Family Law Blog

Native American Man Loses Child Custody Lawsuit

Friday, August 16, 2013

In a child custody case that Los Angeles family lawyers saw as a test of government laws that grant extra protections to Native Americans, a little girl who was handed over to her Native American biological father has now been handed back to her adoptive parents.

The 27-month-old girl, had been living with her adoptive parents since her birth, and was handed over to her biological father in 2011.The girl was born as a result of a relationship between her parents, a Native American and non-Native American woman who were engaged. However, the woman broke off the engagement before the marriage, and asked the father if he wished to relinquish his rights as the biological father of the child, or pay child support. The father chose to relinquish his rights to the child.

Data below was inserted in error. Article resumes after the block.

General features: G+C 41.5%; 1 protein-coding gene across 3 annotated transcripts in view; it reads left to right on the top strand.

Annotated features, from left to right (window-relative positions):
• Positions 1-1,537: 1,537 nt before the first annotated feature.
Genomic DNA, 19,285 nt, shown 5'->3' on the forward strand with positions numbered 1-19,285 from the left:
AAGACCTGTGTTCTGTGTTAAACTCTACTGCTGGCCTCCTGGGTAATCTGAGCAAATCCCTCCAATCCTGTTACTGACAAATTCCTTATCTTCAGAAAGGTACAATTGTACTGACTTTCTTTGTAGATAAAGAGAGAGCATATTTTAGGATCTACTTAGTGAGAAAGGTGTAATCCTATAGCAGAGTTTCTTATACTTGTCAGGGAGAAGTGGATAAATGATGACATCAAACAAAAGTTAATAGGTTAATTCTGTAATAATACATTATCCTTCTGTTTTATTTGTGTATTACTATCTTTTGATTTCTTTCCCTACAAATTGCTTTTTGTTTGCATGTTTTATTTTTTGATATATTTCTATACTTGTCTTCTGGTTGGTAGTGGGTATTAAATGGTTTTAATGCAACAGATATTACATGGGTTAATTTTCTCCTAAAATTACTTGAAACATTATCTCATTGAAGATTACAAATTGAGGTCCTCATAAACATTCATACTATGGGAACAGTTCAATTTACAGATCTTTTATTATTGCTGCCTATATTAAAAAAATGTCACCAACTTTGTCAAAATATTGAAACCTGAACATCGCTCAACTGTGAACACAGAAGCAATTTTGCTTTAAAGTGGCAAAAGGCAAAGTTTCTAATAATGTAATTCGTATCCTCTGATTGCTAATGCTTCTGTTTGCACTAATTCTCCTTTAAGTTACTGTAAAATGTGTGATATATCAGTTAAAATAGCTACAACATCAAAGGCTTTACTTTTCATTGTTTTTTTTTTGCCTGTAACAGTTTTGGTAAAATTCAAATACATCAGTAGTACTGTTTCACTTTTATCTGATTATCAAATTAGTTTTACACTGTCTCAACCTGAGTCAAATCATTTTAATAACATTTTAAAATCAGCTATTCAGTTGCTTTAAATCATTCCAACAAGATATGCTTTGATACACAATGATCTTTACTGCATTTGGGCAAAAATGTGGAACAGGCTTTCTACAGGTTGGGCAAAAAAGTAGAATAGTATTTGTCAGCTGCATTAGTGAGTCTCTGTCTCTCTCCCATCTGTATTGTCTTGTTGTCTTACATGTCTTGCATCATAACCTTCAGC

The man changed his mind when he found out that the child had been placed for adoption, and had been given to a non-Native American in South Carolina. He then moved to sue for custody of the child from the adoptive parents.

A special federal law called the Indian Child Welfare Act worked in his favor, and the man was given custody of the child in 2011. This was even though he had never met his child prior to being given custody. The law was enacted in 1975, after a study found that as many as 35% of Native American children were being separated from their homes, and placed in adoptive care because of the lack of culturally appropriate and sensitive child custody laws.

However, the Supreme Court recently overturned that decision, ruling that the language of the law protecting Native American custody refers to a parent who already has custody of the child, and loses custody of the child. In this case, the father never had custody of the child, and in fact, had never met the child before custody was granted to him.